You didn’t think I’d finished with Australia, did you? I’ve got a couple more posts this week and then I’m going to cover our Thanksgiving Stateside. I do however reserve the right to return to Australia later in the year.
I consider we were most fortunate to spend two glorious weeks in the Sunshine State’s capital Brisbane but if you weren’t as lucky as us, what should you focus on if you have less time available?
Most of the city’s main attractions lie along its river, so initially head on down to the Brisbane river.
A monstrous mass of steel, Brisbane’s cantilevered Story Bridge is perhaps the most imposing of the city’s 16 river crossings. The 777metre (approx. 1/2 mile) long structure reaches from the dramatic Kangaroo Point cliffs to the vibrant Fortitude Valley precinct on the edge of the CBD (central business district). Designed in 1934 by Brisbane-born Dr John Bradfield, who was well known for his role as the chief engineer on the iconic Sydney Harbour Bridge, it was opened on 28 October 1939.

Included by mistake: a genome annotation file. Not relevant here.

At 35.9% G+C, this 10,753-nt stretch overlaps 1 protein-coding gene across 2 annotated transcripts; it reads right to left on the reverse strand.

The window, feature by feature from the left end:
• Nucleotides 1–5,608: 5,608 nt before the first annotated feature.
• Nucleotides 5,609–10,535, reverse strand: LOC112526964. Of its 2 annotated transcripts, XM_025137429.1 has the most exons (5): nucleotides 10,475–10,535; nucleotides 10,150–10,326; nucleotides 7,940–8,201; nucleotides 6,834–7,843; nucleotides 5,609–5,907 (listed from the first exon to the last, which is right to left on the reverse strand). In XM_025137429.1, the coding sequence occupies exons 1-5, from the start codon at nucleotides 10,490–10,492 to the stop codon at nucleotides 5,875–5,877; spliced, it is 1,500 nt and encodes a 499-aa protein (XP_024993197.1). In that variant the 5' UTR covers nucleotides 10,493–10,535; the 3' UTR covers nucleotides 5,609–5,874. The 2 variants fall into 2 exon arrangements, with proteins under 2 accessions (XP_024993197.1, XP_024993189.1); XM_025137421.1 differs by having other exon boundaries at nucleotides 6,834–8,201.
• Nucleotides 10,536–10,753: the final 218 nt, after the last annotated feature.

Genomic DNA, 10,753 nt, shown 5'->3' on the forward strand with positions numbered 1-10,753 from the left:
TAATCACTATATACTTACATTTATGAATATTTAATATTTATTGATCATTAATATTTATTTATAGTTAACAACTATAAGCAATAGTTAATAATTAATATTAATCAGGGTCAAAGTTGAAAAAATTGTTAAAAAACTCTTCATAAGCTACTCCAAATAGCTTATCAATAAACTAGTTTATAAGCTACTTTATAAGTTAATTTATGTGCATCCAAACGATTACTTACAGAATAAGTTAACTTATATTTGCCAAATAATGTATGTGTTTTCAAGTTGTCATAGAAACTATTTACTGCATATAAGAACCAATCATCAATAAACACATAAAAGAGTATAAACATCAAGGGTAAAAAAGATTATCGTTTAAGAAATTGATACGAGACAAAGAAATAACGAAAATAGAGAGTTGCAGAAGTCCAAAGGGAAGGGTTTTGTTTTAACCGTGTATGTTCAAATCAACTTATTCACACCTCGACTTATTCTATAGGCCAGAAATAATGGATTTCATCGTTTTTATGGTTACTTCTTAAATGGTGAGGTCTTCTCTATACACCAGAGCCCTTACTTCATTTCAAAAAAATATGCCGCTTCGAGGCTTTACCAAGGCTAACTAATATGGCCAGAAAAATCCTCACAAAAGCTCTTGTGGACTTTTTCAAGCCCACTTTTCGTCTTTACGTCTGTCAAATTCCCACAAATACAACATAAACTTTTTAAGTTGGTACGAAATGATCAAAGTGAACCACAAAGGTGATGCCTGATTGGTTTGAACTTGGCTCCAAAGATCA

A toll booth was established on one side to recuperate construction costs which were lifted much earlier than authorities expected, largely thanks to the increased traffic from US troops during WWII (the city was the Allied Forces’ headquarters for the South West Pacific campaign). The only reason you’d have to pay to cross the bridge these days is if you decide to do the Story Bridge Climb. I didn’t because I don’t like heights.
City Cat Ride
For only a few dollars, take a magnificent joyride along the Brisbane River to witness the entirety of Brisbane. From ferris wheels, skyscraper buildings, magnificent architectural bridges, historic properties and luscious parks, the City Cat is easily one of the best (and cheapest) ways to see Brisbane.
What should probably be one of the first stops for any tourist in Brisbane, the South Bank is located perfectly in the city centre. The parklands here boast a beach, gardens, museums, galleries, library, restaurants, cafes, a movie theater and the Brisbane Eye, which is perfect for viewing the city lights in the evening. What’s more, regular theatre and performance events take place in the area, along with free fitness classes, children’s art workshops and open-air cinema showings. With stunning views across the river and onto Brisbane’s CBD, South Bank offers a selection of activities and some of the city’s best restaurant and bars.